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‘Lethal Weapon’ Review: Reboot Scales Down Movie Formula for TV Screen

Clayne Crawford, Damon Wayans star in update of 1987 buddy-cop feature

In a fall TV season well-stocked with blasts from the past, programmers clearly hope that familiarity doesn’t breed contempt. Maybe no one’s hopes are higher than the folks at Fox, whose “Lethal Weapon” reboot of the 80’s/90’s-era Mel Gibson-Danny Glover movie franchise is being marketed as a centerpiece for the season.

The original 1987 film, written by Shane Black and directed by Richard Donner, was a template for buddy-cop films to come, generating three sequels and huge box office. Fox’s series stars Clayne Crawford and Damon Wayans — a newer face and an established comedic talent — are intended to awaken the “Weapon” for a new generation.

The results on the small screen are about what you’d expect, and exactly what’s necessary; Fox’s small-screen production is a comfortably predictable reboot of the original species — something for the 47 million or so Americans who weren’t around when the last “Lethal Weapon” movie premiered in 1998.

The back story: Roger Murtaugh, a by-the-book Los Angeles police detective nearing retirement, is paired with a new partner, Martin Riggs, a grief-stricken cop with a raft of personal issues and a suicidal on-duty bravado, stemming from the death of his wife. In the pilot, as they investigate the murder of an ex-Navy SEAL and (later) the kidnapping of the man’s son, Riggs and Murtaugh bond behind duty, wisecracks and their own brand of official mayhem.

That emerging chemistry between Riggs and Murtaugh was the driver for the original franchise, and it’s a prime mover for the Fox reboot. The original storyline’s been tweaked slightly. In the movies, Riggs was already on the L.A. police force. In the Fox show, writers Shane Black (who wrote the original screenplay) and Matt Miller (EP on “Forever”) mine Black’s original story for fish-out-of-water impact by making Riggs a transplant from Texas, lamenting the death of his pregnant wife in a car accident.

Murtaugh juggles work and family life now as before, but in the series, the button-down cop returns to work after a near-fatal heart attack just in time to meet his new partner. As Murtaugh, Wayans (whose movie and TV resumé goes back more than 30 years) brings the best of Glover’s cool, been-there-done-that world-weariness to the same role for television. Wayans is similarly comfortable in his own skin, and it shows in his portrayal of Murtaugh on the job and at home, as husband and father to three kids.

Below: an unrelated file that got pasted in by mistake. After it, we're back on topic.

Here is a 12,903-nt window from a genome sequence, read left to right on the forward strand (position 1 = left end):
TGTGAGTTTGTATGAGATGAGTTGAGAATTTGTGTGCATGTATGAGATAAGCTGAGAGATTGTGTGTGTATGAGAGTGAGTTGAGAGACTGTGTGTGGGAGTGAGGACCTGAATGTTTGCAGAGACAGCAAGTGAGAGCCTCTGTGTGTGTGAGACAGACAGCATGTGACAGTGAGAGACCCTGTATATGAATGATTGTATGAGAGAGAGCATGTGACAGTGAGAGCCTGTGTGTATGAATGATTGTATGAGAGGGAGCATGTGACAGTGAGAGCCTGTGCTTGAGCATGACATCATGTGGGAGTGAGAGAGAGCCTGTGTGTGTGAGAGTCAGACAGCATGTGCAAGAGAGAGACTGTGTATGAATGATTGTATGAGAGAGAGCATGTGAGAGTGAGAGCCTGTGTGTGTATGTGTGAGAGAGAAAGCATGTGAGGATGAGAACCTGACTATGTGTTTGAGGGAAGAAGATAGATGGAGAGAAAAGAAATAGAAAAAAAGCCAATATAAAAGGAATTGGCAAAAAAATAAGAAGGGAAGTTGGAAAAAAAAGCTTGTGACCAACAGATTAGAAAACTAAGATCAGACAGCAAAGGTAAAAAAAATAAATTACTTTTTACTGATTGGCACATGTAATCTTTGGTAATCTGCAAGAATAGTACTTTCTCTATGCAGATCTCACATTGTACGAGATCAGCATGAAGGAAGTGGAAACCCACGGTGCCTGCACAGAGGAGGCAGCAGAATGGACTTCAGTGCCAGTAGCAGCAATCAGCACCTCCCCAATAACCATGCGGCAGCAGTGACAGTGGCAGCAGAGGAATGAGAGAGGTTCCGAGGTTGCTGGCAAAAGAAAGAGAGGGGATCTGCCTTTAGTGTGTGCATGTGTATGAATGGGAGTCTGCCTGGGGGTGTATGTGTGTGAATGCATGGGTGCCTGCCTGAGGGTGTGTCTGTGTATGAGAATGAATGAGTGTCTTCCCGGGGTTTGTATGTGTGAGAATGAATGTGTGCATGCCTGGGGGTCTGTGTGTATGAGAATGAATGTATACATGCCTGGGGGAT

But it’s on Crawford (the standout on Sundance TV’s “Rectify”) to move this thing forward — he is the lethal weapon of the title, after all — and he carries it off with the necessary energy, chewing scenery with efficiency and a folksy, laid-back style Gibson never had.

Crawford ably navigates the emotional distance between cockiness and pain, his facial expressions shuttling from one to the other believably, never so much as when he’s asked about his late wife or when he’s holding Murtaugh’s youngest child, visibly haunted by thoughts of the child of his own he would never know.

Keesha Sharp, Chandler Kinney and Dante Brown are Murtaugh’s dazzling family. Kevin Rahm (“Bates Motel”) plays the vaguely hapless Capt. Brooks Avery, Riggs and Murtaugh’s boss,  just a bit behind the curve. And some things you can see coming already: Jordana Brewster (“Fast & Furious”) plays Mo Cahill, Riggs’ departmental shrink, the one person with some clinical understanding of what he’s going through. Even in the pilot episode, it’s not hard to detect the sparks of chemistry between them, something likely to catch fire. Assuming, of course, the series does.

There are some nice emotional touches here. Early on, we see both men grappling with mortality in believable ways: Murtaugh paying close attention to the heart monitor on his smartwatch, or Riggs hunkered down in self-medicated mourning.

But they’re only touches, brief moments of departure from the original formula. Action, gunplay and sharp-elbowed repartee were the three engines of the “Lethal Weapon” movie franchise. And why, the TV series creators asked, mess with that?

You can hardly blame them; the “Lethal Weapon” films are a known quantity; the four movies grossed nearly $1 billion in the 11 years between the first and the last (no small wonder, then, that a fifth “Lethal Weapon” film is in the works). “Lethal Weapon” the series deserves to be the beneficiary of that goodwill, with a new audience for whom the line between small screen and big screen gets blurrier all the time.

“Lethal Weapon” debuts Wednesday at 8/7 Central, followed by the Season 3 premiere of “Empire.”